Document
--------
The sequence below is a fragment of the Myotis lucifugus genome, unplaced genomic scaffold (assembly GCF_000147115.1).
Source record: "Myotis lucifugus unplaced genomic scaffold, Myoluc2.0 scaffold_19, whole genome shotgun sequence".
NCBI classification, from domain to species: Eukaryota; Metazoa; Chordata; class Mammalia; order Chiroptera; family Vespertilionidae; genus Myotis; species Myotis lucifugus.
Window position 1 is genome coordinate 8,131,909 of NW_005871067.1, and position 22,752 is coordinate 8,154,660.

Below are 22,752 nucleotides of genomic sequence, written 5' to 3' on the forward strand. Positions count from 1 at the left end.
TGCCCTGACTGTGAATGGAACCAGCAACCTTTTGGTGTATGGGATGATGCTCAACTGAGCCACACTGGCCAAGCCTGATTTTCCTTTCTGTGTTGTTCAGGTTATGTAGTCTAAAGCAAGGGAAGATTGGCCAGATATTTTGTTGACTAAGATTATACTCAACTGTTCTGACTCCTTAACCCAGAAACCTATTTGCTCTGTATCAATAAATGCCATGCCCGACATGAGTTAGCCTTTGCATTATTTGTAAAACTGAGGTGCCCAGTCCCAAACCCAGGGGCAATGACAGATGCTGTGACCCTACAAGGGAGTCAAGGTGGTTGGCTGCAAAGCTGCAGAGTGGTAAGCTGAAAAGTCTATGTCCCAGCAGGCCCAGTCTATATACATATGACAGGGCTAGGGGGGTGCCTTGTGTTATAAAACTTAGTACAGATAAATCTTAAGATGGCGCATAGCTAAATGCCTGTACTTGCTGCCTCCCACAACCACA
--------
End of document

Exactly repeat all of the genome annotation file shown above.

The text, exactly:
The sequence below is a fragment of the Myotis lucifugus genome, unplaced genomic scaffold (assembly GCF_000147115.1).
Source record: "Myotis lucifugus unplaced genomic scaffold, Myoluc2.0 scaffold_19, whole genome shotgun sequence".
NCBI classification, from domain to species: Eukaryota; Metazoa; Chordata; class Mammalia; order Chiroptera; family Vespertilionidae; genus Myotis; species Myotis lucifugus.
Window position 1 is genome coordinate 8,131,909 of NW_005871067.1, and position 22,752 is coordinate 8,154,660.

Below are 22,752 nucleotides of genomic sequence, written 5' to 3' on the forward strand. Positions count from 1 at the left end.
TGCCCTGACTGTGAATGGAACCAGCAACCTTTTGGTGTATGGGATGATGCTCAACTGAGCCACACTGGCCAAGCCTGATTTTCCTTTCTGTGTTGTTCAGGTTATGTAGTCTAAAGCAAGGGAAGATTGGCCAGATATTTTGTTGACTAAGATTATACTCAACTGTTCTGACTCCTTAACCCAGAAACCTATTTGCTCTGTATCAATAAATGCCATGCCCGACATGAGTTAGCCTTTGCATTATTTGTAAAACTGAGGTGCCCAGTCCCAAACCCAGGGGCAATGACAGATGCTGTGACCCTACAAGGGAGTCAAGGTGGTTGGCTGCAAAGCTGCAGAGTGGTAAGCTGAAAAGTCTATGTCCCAGCAGGCCCAGTCTATATACATATGACAGGGCTAGGGGGGTGCCTTGTGTTATAAAACTTAGTACAGATAAATCTTAAGATGGCGCATAGCTAAATGCCTGTACTTGCTGCCTCCCACAACCACA